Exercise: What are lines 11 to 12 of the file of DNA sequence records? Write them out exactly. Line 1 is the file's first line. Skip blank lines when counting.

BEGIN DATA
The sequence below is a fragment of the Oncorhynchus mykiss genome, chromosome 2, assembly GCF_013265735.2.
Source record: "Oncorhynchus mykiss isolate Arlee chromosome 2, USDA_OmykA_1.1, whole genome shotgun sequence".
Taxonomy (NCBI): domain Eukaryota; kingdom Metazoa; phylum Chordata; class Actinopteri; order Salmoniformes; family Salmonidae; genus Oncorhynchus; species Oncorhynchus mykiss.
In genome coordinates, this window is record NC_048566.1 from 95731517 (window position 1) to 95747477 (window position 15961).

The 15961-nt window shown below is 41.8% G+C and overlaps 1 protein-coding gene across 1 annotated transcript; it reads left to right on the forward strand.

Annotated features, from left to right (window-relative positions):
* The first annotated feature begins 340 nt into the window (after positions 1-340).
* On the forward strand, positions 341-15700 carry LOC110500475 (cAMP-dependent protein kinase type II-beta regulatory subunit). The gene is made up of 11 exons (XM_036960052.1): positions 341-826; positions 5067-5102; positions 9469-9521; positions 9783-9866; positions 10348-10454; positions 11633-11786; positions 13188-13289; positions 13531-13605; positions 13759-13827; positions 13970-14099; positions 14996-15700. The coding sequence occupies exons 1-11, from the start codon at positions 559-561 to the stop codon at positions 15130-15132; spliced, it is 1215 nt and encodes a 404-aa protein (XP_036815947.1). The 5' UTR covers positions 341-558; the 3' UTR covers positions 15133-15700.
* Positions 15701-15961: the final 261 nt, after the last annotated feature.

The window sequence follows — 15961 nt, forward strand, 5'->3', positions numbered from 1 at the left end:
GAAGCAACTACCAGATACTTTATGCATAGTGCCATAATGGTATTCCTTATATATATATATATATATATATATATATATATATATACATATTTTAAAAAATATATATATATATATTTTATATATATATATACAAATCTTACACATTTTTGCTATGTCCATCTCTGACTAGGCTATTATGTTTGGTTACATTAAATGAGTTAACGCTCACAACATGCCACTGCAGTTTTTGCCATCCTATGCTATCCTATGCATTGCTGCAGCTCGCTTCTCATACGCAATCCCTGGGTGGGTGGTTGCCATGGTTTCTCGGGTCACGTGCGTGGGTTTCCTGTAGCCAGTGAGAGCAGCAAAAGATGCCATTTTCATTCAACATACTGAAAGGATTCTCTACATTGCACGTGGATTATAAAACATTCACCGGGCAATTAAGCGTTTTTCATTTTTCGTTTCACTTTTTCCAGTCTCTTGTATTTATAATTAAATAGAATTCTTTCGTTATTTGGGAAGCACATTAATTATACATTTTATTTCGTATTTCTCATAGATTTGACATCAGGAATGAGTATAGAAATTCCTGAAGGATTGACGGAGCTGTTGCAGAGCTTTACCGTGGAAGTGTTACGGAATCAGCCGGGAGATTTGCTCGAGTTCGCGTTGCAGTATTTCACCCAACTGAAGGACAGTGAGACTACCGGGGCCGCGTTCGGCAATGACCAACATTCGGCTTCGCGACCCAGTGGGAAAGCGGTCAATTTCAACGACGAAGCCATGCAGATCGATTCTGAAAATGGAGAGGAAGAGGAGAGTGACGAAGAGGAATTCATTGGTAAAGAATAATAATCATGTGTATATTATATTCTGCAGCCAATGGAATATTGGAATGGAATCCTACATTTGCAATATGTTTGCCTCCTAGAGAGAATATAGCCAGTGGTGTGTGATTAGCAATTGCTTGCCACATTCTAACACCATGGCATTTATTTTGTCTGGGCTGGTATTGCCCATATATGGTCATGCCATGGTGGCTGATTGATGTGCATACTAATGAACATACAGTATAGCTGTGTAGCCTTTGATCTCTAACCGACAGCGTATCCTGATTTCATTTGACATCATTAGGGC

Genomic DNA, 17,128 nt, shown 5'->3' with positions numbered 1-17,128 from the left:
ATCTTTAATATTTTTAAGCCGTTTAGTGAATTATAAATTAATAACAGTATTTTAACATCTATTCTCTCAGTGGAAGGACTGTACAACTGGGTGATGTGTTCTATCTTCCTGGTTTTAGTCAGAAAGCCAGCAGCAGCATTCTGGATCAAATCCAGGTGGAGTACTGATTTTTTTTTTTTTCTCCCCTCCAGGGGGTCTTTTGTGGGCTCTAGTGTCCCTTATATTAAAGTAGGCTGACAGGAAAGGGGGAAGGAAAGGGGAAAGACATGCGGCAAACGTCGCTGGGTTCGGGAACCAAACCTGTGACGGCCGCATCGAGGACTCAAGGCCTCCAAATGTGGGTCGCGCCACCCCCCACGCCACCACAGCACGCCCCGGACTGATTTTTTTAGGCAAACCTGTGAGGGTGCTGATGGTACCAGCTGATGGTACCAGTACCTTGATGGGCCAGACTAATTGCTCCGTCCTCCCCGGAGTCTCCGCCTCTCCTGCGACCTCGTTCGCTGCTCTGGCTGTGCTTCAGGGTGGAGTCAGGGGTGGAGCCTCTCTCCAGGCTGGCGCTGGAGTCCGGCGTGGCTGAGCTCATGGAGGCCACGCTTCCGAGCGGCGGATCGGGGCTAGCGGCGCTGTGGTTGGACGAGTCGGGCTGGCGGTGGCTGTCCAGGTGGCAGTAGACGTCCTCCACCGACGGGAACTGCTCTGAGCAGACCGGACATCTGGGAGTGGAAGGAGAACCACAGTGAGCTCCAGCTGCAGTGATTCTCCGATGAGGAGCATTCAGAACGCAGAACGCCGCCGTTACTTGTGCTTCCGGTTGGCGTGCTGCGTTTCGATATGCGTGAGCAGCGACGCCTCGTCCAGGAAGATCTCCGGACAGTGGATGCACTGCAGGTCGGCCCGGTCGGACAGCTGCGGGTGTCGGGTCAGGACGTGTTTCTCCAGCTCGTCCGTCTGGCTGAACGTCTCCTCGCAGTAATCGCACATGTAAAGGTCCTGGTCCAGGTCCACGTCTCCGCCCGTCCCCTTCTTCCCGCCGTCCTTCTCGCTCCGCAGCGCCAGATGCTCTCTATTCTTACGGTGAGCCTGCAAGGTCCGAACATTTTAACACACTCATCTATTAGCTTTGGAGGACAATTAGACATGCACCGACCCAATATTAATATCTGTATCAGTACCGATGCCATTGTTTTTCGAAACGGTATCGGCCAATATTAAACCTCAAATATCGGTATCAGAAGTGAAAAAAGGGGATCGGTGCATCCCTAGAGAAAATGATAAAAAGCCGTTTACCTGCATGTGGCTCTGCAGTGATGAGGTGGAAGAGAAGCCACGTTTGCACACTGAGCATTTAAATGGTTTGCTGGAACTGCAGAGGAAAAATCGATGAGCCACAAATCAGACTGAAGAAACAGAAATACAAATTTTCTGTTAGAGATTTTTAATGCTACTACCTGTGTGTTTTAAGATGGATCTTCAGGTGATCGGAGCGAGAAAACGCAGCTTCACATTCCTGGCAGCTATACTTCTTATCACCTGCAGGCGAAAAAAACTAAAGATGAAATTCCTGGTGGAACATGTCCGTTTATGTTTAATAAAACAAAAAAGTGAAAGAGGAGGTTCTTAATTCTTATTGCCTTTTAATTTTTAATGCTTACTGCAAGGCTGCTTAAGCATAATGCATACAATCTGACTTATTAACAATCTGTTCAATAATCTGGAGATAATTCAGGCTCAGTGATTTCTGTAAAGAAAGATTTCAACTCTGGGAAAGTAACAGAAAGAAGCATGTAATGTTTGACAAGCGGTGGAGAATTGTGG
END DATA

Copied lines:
GAAGCAACTACCAGATACTTTATGCATAGTGCCATAATGGTATTCCTTATATATATATATATATATATATATATATATATATATACATATTTTAAAAAATATATATATATATATTTTATATATATATATACAAATCTTACACATTTTTGCTATGTCCATCTCTGACTAGGCTATTATGTTTGGTTACATTAAATGAGTTAACGCTCACAACATGCCACTGCAGTTTTTGCCATCCTATGCTATCCTATGCATTGCTGCAGCTCGCTTCTCATACGCAATCCCTGGGTGGGTGGTTGCCATGGTTTCTCGGGTCACGTGCGTGGGTTTCCTGTAGCCAGTGAGAGCAGCAAAAGATGCCATTTTCATTCAACATACTGAAAGGATTCTCTACATTGCACGTGGATTATAAAACATTCACCGGGCAATTAAGCGTTTTTCATTTTTCGTTTCACTTTTTCCAGTCTCTTGTATTTATAATTAAATAGAATTCTTTCGTTATTTGGGAAGCACATTAATTATACATTTTATTTCGTATTTCTCATAGATTTGACATCAGGAATGAGTATAGAAATTCCTGAAGGATTGACGGAGCTGTTGCAGAGCTTTACCGTGGAAGTGTTACGGAATCAGCCGGGAGATTTGCTCGAGTTCGCGTTGCAGTATTTCACCCAACTGAAGGACAGTGAGACTACCGGGGCCGCGTTCGGCAATGACCAACATTCGGCTTCGCGACCCAGTGGGAAAGCGGTCAATTTCAACGACGAAGCCATGCAGATCGATTCTGAAAATGGAGAGGAAGAGGAGAGTGACGAAGAGGAATTCATTGGTAAAGAATAATAATCATGTGTATATTATATTCTGCAGCCAATGGAATATTGGAATGGAATCCTACATTTGCAATATGTTTGCCTCCTAGAGAGAATATAGCCAGTGGTGTGTGATTAGCAATTGCTTGCCACATTCTAACACCATGGCATTTATTTTGTCTGGGCTGGTATTGCCCATATATGGTCATGCCATGGTGGCTGATTGATGTGCATACTAATGAACATACAGTATAGCTGTGTAGCCTTTGATCTCTAACCGACAGCGTATCCTGATTTCATTTGACATCATTAGGGC

Genomic DNA, 17,128 nt, shown 5'->3' with positions numbered 1-17,128 from the left: